After Marriott International (MAR - Get Report) this week agreed to buy Starwood Hotels & Resorts Worldwide (HOT) for $12.2 billion, analysts quickly settled into comfortable "group think" and assumed that the combined entity would eventually crush the competition in an industry where consolidation seems to be the only way to survive.
After all, the combination would create the No. 1 hotel company in the world, with more than 1 million rooms spread across about 30 different brand names in lodging. A strong dollar, combined with competition from room-sharing upstart Airbnb has made these megadeals in the hotel sector more attractive to investors.
But before you get too excited about Marriott International, consider a better growth-and-income hotel stock with superb prospects that the investment herd is overlooking: Wyndham Worldwide (WYN) .
The global economic recovery, a more confident consumer and falling joblessness is fueling greater tourism spending, setting the stage for a prosperous holiday season and 2016 for the hospitality industry.
Before the marriage of Marriott/Starwood becomes official, Wyndham now stands as the world's largest and most diversified hotel operator, with roughly 7,500 hotels around the globe. The company already enjoys the economies of scale that Marriott and Starwood are trying to foster, but its stock is a better value than Marriott, and it also pays a better dividend.
Wyndham Worldwide offers a broad range of hospitality services and products to individual and business customers in the U.S., the U.K. and elsewhere. The parent company's famous brand names should resonate with any vacationing family or corporate road warrior: Wyndham Hotels and Resorts, Ramada, Days Inn, Super 8, Travelodge, Knights Inn, Howard Johnson, Wingate, Hawthorn, and Microtel.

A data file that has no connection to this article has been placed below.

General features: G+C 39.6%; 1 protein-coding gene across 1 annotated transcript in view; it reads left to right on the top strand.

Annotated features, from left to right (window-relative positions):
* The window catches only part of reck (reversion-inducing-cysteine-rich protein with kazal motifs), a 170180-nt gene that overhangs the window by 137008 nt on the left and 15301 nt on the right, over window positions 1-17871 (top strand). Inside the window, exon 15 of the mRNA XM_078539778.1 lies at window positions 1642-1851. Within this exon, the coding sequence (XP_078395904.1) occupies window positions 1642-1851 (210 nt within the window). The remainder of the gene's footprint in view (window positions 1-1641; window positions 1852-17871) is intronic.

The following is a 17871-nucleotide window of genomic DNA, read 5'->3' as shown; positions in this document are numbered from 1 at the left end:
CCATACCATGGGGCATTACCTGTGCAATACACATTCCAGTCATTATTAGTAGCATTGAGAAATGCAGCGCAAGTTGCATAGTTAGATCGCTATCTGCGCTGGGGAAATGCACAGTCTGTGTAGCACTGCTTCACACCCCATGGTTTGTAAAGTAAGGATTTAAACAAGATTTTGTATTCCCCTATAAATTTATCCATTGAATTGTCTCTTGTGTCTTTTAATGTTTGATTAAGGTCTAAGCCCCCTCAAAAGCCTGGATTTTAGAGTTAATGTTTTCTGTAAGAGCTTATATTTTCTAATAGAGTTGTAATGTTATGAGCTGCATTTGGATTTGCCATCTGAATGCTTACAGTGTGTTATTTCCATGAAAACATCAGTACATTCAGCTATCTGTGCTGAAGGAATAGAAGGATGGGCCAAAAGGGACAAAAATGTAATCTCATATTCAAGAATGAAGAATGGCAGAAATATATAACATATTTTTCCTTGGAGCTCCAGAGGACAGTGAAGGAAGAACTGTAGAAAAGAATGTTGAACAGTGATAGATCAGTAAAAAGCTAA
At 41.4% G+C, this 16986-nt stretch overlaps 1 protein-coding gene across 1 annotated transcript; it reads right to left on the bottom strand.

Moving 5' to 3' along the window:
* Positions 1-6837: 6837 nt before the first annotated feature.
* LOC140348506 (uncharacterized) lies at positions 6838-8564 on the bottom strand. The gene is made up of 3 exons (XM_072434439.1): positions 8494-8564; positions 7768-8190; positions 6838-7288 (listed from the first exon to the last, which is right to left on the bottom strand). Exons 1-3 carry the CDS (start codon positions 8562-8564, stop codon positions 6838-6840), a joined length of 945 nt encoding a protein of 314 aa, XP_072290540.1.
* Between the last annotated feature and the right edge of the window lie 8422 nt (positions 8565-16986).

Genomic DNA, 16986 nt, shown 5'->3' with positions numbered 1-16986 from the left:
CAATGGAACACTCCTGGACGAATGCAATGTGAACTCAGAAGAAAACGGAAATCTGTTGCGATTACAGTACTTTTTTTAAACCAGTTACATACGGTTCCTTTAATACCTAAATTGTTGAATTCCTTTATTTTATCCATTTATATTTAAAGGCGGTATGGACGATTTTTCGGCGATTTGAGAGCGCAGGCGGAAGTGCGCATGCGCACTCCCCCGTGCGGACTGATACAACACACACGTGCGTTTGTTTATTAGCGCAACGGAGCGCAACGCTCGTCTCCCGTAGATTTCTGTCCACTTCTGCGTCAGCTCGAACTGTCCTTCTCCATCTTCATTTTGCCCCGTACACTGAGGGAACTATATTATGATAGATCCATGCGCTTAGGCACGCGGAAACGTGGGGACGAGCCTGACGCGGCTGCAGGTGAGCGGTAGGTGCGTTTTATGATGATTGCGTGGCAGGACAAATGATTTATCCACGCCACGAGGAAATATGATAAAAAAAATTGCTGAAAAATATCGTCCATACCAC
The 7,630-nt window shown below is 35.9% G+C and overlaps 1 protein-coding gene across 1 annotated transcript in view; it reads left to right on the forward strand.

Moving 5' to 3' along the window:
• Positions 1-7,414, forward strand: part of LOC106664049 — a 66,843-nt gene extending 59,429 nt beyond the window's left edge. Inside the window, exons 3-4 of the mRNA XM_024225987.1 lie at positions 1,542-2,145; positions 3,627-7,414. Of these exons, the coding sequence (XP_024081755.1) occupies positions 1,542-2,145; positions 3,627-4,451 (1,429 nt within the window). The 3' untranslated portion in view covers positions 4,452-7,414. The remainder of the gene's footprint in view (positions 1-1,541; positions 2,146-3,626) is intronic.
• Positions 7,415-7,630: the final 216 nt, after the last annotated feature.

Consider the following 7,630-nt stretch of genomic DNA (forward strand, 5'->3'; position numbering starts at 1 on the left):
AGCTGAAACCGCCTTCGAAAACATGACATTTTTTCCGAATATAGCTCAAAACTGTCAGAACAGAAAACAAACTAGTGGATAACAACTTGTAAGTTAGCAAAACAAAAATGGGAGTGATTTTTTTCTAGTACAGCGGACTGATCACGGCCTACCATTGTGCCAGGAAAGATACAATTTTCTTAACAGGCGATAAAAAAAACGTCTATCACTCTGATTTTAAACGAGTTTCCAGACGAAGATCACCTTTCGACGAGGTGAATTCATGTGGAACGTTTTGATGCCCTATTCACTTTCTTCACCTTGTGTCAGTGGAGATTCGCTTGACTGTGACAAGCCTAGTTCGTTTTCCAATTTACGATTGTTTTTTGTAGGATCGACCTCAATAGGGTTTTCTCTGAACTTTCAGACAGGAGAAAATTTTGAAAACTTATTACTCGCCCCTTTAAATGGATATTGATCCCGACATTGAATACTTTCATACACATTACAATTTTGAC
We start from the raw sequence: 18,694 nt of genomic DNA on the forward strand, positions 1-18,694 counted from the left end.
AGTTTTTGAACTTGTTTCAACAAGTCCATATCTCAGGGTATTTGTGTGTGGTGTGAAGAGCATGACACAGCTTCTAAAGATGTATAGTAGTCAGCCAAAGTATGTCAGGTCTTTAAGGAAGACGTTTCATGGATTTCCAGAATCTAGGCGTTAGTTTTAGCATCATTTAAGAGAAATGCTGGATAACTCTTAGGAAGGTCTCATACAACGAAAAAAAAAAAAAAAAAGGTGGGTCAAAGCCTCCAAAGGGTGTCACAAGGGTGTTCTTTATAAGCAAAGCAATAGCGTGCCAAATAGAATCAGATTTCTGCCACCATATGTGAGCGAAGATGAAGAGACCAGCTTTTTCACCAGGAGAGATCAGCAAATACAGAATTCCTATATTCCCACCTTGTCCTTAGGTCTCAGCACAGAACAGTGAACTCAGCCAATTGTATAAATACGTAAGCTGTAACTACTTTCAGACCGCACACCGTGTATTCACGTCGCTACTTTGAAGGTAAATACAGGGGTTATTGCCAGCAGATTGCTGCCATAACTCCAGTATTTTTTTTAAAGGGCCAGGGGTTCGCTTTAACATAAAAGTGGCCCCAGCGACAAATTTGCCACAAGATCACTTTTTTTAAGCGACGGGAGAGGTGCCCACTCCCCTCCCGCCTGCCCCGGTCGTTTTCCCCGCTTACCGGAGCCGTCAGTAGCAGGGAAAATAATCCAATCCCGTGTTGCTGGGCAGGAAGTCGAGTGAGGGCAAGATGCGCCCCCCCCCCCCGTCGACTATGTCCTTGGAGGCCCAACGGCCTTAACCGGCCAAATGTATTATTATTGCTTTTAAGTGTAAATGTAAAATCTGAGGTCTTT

The company's broad range of offerings in lodging, ranging from the low end all the way to high-priced luxury, helps reduce its reliance on any single consumer sector. The company's hotels have something to offer for budget and upscale travelers and everyone in between. Moreover, the company's portfolio of famous brands has created entrenched customer loyalty and name recognition.
Low energy prices, rising home prices and falling joblessness are generating a "wealth affect" among consumers, sparking a rise in tourism and corporate travel. Simultaneously, the aviation sector is in the midst of a global renaissance, after years in the doldrums following the Great Recession of 2008-2009. Enormous pent-up demand for travel is now coming to the fore, especially in emerging markets where a rising middle class is demanding the good life as seen in the West -- and that includes tourism.
Airlines are reporting record demand for passenger tickets, which are getting cheaper because of the collapse in fuel prices that boost the margins of air carriers.
Wyndham is the best play now on these trends. The company reported third-quarter diluted earnings per share of $1.78, for a year-over-year increase of 7%. Revenue for the third quarter increased 3% year over year and adjusted earnings before interest, taxes, depreciation and amortization increased 7%.
For all of 2015, management provided revenue guidance of $5.45 billion-$5.55 billion and adjusted EPS of $5.06-$5.09. For all of 2016 management expects organic adjusted EBITDA growth to hit its long-term target range of 6%-8%.
And yet, Wyndham's trailing 12-month price-to-earnings ratio stands at 16.9, compared with 24.1 for Marriott.
What's more, Wyndham's stock offers a dividend yield of 2.16%, compared with a dividend of 1.37% for Marriott. And investors should expect Marriott to get weighed down in coming quarters as it struggles to absorb and "right size" its massive acquisition, especially Starwood's struggling Sheraton brand.
So, if you're looking for a pure play on the global rise in tourism, look beyond the headlines and book Wyndham.
Wyndham isn't the only growth stock trading at an enticing valuation. In today's overvalued market, a select group of stocks still offer outsized growth at a bargain. For a full report on the sort of "value plays" that Warren Buffett would love, click here.